Spider silk: Material of the future?
Photo: Fiorenzo Omenetto
Adhesives are an important component of silk. Here’s what remains when you remove the gum from the fibers of a silkworm cocoon.
You can’t fight Mother Nature. But you sure can copy her. That’s an engineering approach called biomimetics – the quest to exploit the three billion-year evolutionary process that has perfected structures and materials as strong, spare and sophisticated as the hawk’s eye and mother-of-pearl.
Now we read about progress in the effort to make artificial silk – the light, ultra-tough fiber produced by spiders and silkworms. Like plastic, silk is a polymer – a series of repeated structures that can be altered to produce different results.
But unlike plastic, the sub-units in silk are proteins. And silk can’t be made in the lab – yet.
In fact, it’s not yet clear how silk is made inside silkworms and spiders. As silk is forming, its proteins are so dense that they should glom together before the animal can spin the silk fiber.
Because a glance at a spider’s web proves that silk is possible, biologists and engineers are exploring the chemistry and physics of silk production.
By controlling the acidity and flow of the liquid pre-silk, and using mechanisms that are presently mysterious, spiders and silkworms create a fiber that shames even Kevlar, the fiber that is blended with polymer for lightweight canoes and bullet-proof vests.
Hard at work, Mother Nature’s biomedical engineers eat in preparation for spinning a silk cocoon. Inset: One silkworm cocoon contains hundreds of meters of continuous silk fiber.
Strong, ‘n silky?
In terms of tensile (pulling) strength, silk approaches high-tensile steel, and is one-quarter as strong as Kevlar. But if you bend Kevlar, it “will fail immediately,” says David Kaplan, a professor of biomedical engineering at Tufts University.
Kevlar fiber may have more pulling strength than silk, but silk still out-performs all synthetic materials because of its “Rambo factor.”
In contrast, silk excels in a quality called toughness – the Rambo factor, which combines tensile strength and flexibility. “Silk is really good at tensile strength and toughness, and you can’t emulate that with a synthetic material,” Kaplan says.
Silk has many other desirable properties, adds Kaplan, co-author of a review on silk technology being published in tomorrow’s Science. The silkworm’s silk cocoon must protect the developing moth against rain and other environmental perils, yet the moth must digest the cocoon as it emerges.
Can the green chemistry that made these silk fabrics also make medical miracles?
Silk can also be highly elastic. “To catch prey, the spider can throw the silk like a lasso, and it sticks so the spider can reel the prey back in.”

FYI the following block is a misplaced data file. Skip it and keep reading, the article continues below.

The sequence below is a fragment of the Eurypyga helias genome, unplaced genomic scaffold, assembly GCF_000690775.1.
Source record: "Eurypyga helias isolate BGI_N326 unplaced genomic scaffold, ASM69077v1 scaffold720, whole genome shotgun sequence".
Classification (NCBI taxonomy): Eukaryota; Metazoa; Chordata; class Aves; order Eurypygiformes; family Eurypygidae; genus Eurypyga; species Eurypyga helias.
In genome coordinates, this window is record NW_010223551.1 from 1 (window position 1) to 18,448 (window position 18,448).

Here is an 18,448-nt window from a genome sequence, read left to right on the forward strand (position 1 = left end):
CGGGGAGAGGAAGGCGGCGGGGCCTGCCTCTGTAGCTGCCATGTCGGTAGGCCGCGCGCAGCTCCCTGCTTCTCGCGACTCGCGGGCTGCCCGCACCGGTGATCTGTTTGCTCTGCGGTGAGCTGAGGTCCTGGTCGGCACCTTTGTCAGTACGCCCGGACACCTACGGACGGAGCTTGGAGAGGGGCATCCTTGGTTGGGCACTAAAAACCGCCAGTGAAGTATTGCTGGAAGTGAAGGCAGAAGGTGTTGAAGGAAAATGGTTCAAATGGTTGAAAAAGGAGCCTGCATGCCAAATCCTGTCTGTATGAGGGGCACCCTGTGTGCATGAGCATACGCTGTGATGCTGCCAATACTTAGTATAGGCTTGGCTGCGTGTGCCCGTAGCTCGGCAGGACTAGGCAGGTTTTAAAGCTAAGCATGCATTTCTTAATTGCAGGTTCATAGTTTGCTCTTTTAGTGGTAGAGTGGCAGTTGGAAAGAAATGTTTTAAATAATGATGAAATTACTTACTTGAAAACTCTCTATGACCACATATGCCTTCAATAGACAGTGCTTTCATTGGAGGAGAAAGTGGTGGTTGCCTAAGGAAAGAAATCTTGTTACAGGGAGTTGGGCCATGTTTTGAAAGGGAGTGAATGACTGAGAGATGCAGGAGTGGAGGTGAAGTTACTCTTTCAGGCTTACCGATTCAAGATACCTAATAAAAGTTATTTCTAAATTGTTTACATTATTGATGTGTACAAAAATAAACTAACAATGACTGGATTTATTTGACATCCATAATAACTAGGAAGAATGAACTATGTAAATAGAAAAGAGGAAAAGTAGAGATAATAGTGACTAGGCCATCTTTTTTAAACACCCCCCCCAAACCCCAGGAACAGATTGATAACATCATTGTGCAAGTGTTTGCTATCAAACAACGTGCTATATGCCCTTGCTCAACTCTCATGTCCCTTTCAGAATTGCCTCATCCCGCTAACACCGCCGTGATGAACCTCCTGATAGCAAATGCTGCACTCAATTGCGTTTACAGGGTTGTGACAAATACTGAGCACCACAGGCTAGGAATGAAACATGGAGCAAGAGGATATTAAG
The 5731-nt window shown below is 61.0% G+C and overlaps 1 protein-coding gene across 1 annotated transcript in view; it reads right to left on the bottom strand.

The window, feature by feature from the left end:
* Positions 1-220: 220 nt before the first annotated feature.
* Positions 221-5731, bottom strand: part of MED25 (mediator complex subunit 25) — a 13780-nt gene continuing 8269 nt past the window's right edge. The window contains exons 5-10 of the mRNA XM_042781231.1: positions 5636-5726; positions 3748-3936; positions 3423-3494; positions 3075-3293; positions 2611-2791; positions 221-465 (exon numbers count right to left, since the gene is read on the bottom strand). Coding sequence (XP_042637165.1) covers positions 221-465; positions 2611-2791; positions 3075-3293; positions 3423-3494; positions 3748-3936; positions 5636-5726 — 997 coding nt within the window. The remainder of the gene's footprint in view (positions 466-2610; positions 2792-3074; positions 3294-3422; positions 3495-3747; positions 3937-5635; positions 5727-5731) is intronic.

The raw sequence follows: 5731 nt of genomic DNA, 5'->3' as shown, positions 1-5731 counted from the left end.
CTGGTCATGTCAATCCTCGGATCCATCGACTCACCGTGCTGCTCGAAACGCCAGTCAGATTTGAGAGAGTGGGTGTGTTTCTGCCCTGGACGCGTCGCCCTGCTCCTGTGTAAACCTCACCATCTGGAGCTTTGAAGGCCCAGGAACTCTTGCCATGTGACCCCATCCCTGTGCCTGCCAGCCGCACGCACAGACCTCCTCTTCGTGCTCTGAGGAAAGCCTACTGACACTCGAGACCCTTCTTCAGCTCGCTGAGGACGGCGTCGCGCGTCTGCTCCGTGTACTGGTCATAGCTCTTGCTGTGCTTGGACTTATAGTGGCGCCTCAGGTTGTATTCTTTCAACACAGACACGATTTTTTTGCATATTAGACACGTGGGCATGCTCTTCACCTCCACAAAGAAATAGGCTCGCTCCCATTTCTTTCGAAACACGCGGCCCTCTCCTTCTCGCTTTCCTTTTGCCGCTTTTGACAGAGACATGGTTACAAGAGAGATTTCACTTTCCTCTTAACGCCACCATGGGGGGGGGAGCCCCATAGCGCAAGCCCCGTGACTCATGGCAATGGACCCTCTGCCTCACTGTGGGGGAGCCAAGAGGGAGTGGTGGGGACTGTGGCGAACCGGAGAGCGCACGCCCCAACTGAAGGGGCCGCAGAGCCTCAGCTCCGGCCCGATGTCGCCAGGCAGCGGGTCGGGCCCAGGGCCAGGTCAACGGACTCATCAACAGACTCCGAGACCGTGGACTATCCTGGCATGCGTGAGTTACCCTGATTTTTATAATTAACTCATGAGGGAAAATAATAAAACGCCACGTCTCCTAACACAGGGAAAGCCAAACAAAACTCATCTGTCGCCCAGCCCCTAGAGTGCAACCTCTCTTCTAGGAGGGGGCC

Courtesy of what Kaplan calls “a glue-like feature that holds the fibers together through a protein-protein interaction,” spider-web silk can also adhere to itself, and to vegetation.
Because spiders and silkworms are only distantly related, the genes for silk must have evolved several times, Kaplan says. “That’s a vote for the simplicity and utility of the system, which clearly provides an important survival function.”
Finally, these remarkable materials are made with the ultimate green chemistry, with neither heat nor toxic byproducts, and using only water as the solvent.
Silk has been used for surgical suturing since Egyptian times. But Kaplan and others envision using this ultra-tough, biodegradable material as a
* scaffold to hold stem cells to regenerate diseased tissues, such as bone, kidney and cartilage;
* container to introduce cells, drugs or growth factors; and
For sheer toughness, spider silk trumps such synthetic fibers as carbon fiber and Kevlar.
* an injectable goop of silk precursors and the appropriate drugs or cells which would transform into a gel state and deliver its cargo before slowly degrading.
In 2009, Serica Technologies, Inc., got Food and Drug Administration approval for a silk-based material to be used as a supportive mesh in soft-tissue repairs
. (Serica has since been acquired by Allergan, Inc.)
If silk is so slick, can it be made in larger quantities with traditional, in-glass chemistry? Perhaps, but Kaplan is more excited about moving the silk genes into plants or animals, so biology can make the precursors, or possibly a finished silk fiber.
As mentioned, the study of silk illustrates how engineers can be inspired by biology. Seventy-five percent of silk is composed of just two amino acids, Kaplan says, yet “this material is unique. It can make incredibly strong, tough, interesting materials, and do it through a green process. I can’t imagine where you can get more interesting properties from a simpler system.”
Terry Devitt, editor; S.V. Medaris, designer/illustrator; Jenny Seifert, project assistant; David J. Tenenbaum, feature writer; Amy Toburen, content development executive